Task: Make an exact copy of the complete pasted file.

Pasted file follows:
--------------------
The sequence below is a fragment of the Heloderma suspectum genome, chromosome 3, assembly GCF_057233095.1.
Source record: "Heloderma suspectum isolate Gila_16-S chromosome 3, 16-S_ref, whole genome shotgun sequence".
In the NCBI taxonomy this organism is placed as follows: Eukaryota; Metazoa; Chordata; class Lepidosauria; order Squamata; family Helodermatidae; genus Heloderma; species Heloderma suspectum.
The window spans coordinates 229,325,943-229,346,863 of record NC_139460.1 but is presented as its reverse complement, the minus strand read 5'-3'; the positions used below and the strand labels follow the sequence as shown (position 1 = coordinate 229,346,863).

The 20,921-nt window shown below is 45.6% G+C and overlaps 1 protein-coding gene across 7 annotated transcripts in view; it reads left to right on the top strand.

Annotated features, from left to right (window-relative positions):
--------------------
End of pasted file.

The sequence below is a fragment of the Heloderma suspectum genome, chromosome 3, assembly GCF_057233095.1.
Source record: "Heloderma suspectum isolate Gila_16-S chromosome 3, 16-S_ref, whole genome shotgun sequence".
In the NCBI taxonomy this organism is placed as follows: Eukaryota; Metazoa; Chordata; class Lepidosauria; order Squamata; family Helodermatidae; genus Heloderma; species Heloderma suspectum.
The window spans coordinates 229,325,943-229,346,863 of record NC_139460.1 but is presented as its reverse complement, the minus strand read 5'-3'; the positions used below and the strand labels follow the sequence as shown (position 1 = coordinate 229,346,863).

The 20,921-nt window shown below is 45.6% G+C and overlaps 1 protein-coding gene across 7 annotated transcripts in view; it reads left to right on the top strand.

Annotated features, from left to right (window-relative positions):